This is my Blood by David Niall Wilson Book Review

Write on: Thu, 04 Oct 2018 by  in Charles' Reviews Be the first to comment! Read 2372

Warning - The following book deals with religion and vampirism in a serious way. I know David Niall Wilson from previous collaborators but this review has been conducted with no bias.

Jesus gets a lot of vampire jokes made about him. I say this with dead seriousness. "JESUS THE VAMPIRE: Jesus gave his blood, now he wants it back - coming to a theater near you" is a T-shirt I've seen before. This is a in part because the 19th century vampire (and later Hammer Horror's depictions) is a creature which incorporates many elements designed to exist in blasphemous opposition to God. They rise three days after death, they are repulsed by the cross, they drink and share blood to provide immortality, and so on. The vampire is the ultimate enemy of Christ beyond sin itself because it is living death versus eternal life.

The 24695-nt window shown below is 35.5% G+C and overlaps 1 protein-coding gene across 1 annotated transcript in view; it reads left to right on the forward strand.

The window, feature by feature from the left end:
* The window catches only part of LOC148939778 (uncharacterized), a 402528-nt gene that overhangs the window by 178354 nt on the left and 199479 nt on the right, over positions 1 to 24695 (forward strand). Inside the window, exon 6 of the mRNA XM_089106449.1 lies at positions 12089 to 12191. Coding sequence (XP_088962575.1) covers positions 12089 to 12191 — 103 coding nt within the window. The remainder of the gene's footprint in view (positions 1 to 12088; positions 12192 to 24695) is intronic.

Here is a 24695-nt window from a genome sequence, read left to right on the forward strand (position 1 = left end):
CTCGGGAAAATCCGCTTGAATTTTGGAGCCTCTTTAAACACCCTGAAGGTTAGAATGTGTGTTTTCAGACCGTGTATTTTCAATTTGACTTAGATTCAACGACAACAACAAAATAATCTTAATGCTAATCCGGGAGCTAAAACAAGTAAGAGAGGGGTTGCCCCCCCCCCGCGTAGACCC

Unfortunately, vampires have lost some of their cultural cachet in terms of religious horror because they've been rescued from being the Damned to being sexy pale thin models with nice hair. Religious horror is also something that is a take it or leave it for many individuals because aside from THE OMEN, THE EXORCIST, and (ugh) THE DA VINCI CODE -- not many people really want to dwell on the dark side of faith. Atheists rarely want to immerse themselves in the world of sin and damnation while believers dislike dealing with the bloody side of world faiths. But when it's done well, it's often really well.